Triggers have become part of our societal vocabulary as trauma becomes more openly spoken about. However, glimmers are new to my personal vocabulary, and feel extremely key to the conversation around learning what activates us, both into states of survival, and of safety.
Glimmers are essentially the opposite of triggers!
If a trigger brings us into a survival state, and is also known as a cue of danger,, glimmers are what bring us back into our window of tolerance and safety (cue of safety).
To fully understand where glimmers take us in our nervous system, it’s important to outline the branches of it. The nervous system has the sympathetic branch and the parasympathetic branch.
The sympathetic is our fight or flight response, it’s our nervous system’s call to action. It calls us to fight back, or run away, depending on what feels like is going to be more successful, or what has worked for us in the past. This is also known as a hyperaroused state, a state of the body with more stress hormones like adrenaline and cortisol, increasing our heart rate and suspending our appetite so we are more ready for the fight to to run. This can also show up as anxiety, anger, not being able to sleep, loss of appetite, and so on when we get stuck in this state.
The parasympathetic branch has two separate parts, the dorsal vagal and the ventral vagal.
The dorsal is our submit/freeze response. It is where our nervous system goes when we have perceived that fight or flight isn’t safe. It is the “giving up”, hopelessness, “if I am so still maybe no one will see me response”. It’s like the hurt animal we try and help on the side of the road who is listless and we can’t even tell is they are alive. It’s playing dead.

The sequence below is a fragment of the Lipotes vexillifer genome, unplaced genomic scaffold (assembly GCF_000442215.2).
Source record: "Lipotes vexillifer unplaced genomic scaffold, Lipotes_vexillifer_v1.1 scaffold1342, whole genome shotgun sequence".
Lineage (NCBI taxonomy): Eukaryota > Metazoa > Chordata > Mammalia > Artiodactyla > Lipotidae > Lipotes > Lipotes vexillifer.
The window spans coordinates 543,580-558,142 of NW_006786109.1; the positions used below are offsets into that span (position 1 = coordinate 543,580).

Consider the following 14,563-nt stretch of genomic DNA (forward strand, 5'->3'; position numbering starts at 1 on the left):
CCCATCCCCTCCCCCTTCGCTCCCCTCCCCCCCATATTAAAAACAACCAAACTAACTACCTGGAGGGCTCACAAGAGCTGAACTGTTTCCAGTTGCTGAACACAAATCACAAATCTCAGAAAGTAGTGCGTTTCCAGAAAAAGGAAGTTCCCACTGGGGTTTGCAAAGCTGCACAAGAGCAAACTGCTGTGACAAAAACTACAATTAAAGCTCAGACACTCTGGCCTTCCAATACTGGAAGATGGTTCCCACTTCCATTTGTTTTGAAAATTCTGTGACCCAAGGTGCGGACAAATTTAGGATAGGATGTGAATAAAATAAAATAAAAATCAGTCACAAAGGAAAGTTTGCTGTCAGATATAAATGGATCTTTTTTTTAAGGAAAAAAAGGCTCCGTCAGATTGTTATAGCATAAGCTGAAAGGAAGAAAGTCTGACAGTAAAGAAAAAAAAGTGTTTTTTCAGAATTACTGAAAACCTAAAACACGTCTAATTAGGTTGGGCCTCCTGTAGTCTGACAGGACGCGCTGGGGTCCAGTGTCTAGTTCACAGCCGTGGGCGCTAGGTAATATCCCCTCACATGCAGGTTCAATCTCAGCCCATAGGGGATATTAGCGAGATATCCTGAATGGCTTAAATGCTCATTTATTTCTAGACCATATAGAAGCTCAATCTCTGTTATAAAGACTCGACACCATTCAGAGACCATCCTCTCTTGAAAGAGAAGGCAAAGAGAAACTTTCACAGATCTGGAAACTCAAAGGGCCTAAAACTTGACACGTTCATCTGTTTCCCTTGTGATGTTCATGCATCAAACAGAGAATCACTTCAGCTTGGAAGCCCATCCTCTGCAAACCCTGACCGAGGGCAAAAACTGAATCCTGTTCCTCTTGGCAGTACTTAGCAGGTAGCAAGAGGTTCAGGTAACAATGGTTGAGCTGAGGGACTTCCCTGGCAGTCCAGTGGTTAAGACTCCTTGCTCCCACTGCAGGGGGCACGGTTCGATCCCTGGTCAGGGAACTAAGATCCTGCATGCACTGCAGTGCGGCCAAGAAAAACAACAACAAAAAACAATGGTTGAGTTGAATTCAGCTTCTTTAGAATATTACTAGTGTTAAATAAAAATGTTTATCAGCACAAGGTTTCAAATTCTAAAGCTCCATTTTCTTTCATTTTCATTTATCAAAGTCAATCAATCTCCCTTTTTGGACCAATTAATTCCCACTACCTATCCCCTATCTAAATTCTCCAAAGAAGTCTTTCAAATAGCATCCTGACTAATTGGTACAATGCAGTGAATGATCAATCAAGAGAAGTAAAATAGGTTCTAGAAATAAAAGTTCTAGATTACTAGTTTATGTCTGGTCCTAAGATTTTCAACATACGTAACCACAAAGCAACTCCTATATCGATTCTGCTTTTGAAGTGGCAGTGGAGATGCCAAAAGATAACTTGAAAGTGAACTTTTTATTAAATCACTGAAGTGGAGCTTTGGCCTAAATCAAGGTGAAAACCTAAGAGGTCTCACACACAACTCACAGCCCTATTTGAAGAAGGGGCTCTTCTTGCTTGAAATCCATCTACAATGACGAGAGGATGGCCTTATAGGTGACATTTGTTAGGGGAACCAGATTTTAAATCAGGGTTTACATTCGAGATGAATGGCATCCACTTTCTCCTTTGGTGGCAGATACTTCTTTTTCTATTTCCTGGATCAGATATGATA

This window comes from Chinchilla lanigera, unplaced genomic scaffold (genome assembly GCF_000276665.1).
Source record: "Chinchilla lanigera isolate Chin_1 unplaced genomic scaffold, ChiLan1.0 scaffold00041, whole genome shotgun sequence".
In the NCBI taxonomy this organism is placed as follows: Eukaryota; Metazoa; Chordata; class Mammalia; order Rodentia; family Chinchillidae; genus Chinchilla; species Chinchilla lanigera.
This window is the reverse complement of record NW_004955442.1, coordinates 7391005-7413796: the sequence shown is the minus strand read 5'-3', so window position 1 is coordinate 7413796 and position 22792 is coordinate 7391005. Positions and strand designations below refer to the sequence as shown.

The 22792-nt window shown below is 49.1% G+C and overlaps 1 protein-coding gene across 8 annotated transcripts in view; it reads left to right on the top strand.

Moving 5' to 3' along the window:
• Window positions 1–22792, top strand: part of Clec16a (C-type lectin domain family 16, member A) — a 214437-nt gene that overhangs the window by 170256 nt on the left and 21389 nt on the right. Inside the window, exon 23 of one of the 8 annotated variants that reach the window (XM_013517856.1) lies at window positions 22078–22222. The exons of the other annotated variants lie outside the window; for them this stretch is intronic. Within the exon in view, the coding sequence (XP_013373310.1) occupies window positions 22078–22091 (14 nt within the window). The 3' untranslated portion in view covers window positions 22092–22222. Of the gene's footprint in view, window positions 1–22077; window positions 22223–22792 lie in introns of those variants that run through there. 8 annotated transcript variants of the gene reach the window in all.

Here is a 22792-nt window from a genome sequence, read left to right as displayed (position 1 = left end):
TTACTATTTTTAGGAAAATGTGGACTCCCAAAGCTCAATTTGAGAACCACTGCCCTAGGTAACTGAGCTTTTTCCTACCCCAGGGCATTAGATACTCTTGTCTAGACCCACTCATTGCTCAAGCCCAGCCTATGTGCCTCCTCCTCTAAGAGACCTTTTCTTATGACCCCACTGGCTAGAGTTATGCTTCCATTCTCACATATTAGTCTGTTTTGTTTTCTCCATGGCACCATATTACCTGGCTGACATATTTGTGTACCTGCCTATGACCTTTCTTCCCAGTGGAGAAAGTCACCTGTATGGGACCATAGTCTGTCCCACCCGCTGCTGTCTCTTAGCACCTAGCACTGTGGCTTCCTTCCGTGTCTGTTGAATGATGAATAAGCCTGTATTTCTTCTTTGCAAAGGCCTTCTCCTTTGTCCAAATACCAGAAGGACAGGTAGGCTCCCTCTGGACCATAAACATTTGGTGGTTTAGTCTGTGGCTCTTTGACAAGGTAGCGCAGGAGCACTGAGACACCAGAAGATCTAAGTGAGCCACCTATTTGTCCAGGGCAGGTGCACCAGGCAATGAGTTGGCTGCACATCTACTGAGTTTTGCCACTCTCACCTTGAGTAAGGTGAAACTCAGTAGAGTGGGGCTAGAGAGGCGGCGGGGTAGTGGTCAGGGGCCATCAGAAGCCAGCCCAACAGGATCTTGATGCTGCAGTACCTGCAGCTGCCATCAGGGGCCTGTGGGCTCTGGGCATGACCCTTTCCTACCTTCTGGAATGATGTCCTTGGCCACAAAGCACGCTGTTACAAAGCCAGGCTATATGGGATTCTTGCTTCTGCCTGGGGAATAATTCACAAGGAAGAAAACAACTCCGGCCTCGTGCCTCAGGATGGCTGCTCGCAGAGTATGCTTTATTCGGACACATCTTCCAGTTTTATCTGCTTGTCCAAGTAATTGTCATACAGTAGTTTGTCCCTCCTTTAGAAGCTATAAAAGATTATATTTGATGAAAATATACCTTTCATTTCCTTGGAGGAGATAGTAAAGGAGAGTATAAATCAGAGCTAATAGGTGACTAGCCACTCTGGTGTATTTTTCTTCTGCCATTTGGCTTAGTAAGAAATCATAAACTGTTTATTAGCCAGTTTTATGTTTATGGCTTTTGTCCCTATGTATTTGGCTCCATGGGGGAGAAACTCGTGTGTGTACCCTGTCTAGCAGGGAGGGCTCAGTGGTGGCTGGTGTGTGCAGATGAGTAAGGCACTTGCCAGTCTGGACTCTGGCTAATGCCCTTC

The ventral vagal is where we go when we feel safe and connected. Our glimmers take us here. It is the feeling of being known and understood, seen and validated. It is feel cozy and safe and secure, in a space or with a person.
As Deb Dana talks about, our goal is to not be here all the time. We are meant to fluctuate between states, with flexibility. It’s when we get stuck in a survival state, and can;t access the safe & connected place that we need help coming home to the ventral vagal state.
So back to triggers & glimmers,Certain smells, places and people and so on activate us into a sympathetic response (our fight or flight response) or the parasympathetic response connected to the dorsal vagal (our freeze or collapse response).
Certain smells, places and people and so on can activate us into our ventral vagal, the safe and connected zone of our parasympathetic nervous system.
Those are our glimmers!
Some questions to ask yourself:
What people, places, feelings, smells, sensations glimmer me back into feeling safe and connected?
What triggers take me into a survival response?
What glimmers are most effective when I am in a survival state? Which ones get me home from fight? Flight? Freeze? Submit?
What do my states feel like in my body? How do I know I’m triggered in my body? How do I know a glimmer is kicking in and taking me home?
What does a glimmer feel like, what sensations does it bring up, what feelings?